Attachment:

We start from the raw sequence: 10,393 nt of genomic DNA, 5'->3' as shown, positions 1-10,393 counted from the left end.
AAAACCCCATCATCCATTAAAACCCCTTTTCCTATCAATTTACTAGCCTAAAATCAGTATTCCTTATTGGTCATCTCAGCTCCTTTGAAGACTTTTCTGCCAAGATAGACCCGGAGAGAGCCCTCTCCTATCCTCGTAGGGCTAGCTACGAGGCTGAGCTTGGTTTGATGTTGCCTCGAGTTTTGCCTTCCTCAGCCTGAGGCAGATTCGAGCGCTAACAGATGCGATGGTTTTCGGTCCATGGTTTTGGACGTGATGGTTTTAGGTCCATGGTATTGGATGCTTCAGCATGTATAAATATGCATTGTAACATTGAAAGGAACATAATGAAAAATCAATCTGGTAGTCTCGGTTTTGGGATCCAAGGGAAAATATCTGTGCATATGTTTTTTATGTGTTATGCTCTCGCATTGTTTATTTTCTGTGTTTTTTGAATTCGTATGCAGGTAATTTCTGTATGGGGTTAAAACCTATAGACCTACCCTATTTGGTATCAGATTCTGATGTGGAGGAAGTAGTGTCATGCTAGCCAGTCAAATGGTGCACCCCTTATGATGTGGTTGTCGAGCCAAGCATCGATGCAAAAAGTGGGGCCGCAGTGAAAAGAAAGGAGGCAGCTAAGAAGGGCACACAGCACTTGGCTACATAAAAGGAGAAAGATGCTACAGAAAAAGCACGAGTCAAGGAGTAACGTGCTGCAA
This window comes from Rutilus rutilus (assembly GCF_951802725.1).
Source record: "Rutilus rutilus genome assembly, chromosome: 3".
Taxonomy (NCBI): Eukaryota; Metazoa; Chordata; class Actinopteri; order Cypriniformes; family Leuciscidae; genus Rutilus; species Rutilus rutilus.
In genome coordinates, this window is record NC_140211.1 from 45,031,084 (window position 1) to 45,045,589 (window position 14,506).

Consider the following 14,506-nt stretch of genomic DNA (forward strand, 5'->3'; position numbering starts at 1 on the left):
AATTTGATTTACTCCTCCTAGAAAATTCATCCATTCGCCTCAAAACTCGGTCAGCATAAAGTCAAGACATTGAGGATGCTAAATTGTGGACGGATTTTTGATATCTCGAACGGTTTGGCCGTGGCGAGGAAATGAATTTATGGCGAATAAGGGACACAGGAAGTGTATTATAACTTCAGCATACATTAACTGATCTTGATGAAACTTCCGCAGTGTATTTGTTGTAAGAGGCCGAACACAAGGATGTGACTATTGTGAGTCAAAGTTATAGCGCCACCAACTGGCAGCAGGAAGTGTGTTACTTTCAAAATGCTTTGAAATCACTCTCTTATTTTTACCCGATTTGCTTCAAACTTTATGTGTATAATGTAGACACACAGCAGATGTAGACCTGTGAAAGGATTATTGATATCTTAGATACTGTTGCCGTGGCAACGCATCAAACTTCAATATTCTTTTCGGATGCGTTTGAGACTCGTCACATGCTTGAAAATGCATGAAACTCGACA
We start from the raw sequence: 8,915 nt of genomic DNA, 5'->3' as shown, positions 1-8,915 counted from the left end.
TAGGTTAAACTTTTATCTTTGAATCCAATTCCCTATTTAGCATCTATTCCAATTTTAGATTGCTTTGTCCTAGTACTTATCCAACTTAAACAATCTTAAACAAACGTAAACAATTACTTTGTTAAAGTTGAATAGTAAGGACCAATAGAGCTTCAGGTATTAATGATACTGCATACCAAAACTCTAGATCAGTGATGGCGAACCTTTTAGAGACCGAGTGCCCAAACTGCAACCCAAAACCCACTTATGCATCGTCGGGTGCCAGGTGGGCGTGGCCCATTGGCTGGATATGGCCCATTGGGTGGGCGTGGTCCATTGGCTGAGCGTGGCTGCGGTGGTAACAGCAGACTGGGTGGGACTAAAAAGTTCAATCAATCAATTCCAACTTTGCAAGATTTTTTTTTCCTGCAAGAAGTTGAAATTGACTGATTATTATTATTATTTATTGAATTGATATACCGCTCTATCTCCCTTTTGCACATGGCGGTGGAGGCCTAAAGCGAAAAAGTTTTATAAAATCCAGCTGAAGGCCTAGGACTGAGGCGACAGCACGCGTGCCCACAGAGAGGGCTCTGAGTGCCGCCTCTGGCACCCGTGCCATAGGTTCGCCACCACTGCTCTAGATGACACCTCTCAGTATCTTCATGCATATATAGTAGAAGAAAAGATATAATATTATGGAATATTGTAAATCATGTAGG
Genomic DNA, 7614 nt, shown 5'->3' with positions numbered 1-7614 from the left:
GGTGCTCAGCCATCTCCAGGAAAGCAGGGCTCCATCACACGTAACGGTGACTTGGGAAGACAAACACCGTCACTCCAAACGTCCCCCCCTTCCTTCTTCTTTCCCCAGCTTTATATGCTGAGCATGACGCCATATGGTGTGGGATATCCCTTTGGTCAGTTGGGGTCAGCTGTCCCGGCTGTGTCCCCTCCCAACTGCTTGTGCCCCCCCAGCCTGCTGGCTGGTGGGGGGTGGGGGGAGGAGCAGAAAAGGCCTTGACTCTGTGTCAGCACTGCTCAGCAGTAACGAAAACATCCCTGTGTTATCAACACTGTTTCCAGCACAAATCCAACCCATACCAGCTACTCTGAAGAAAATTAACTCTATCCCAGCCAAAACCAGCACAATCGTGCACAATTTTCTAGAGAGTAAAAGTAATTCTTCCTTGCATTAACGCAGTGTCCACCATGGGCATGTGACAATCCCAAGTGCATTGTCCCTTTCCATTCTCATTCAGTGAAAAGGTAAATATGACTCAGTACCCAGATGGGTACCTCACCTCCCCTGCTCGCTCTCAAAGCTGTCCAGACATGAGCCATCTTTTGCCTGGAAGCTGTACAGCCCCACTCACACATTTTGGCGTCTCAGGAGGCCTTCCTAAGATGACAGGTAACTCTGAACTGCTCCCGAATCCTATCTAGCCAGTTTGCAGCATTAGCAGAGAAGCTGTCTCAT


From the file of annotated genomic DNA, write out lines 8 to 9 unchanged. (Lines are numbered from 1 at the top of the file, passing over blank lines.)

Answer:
AATTTGATTTACTCCTCCTAGAAAATTCATCCATTCGCCTCAAAACTCGGTCAGCATAAAGTCAAGACATTGAGGATGCTAAATTGTGGACGGATTTTTGATATCTCGAACGGTTTGGCCGTGGCGAGGAAATGAATTTATGGCGAATAAGGGACACAGGAAGTGTATTATAACTTCAGCATACATTAACTGATCTTGATGAAACTTCCGCAGTGTATTTGTTGTAAGAGGCCGAACACAAGGATGTGACTATTGTGAGTCAAAGTTATAGCGCCACCAACTGGCAGCAGGAAGTGTGTTACTTTCAAAATGCTTTGAAATCACTCTCTTATTTTTACCCGATTTGCTTCAAACTTTATGTGTATAATGTAGACACACAGCAGATGTAGACCTGTGAAAGGATTATTGATATCTTAGATACTGTTGCCGTGGCAACGCATCAAACTTCAATATTCTTTTCGGATGCGTTTGAGACTCGTCACATGCTTGAAAATGCATGAAACTCGACA
We start from the raw sequence: 8,915 nt of genomic DNA, 5'->3' as shown, positions 1-8,915 counted from the left end.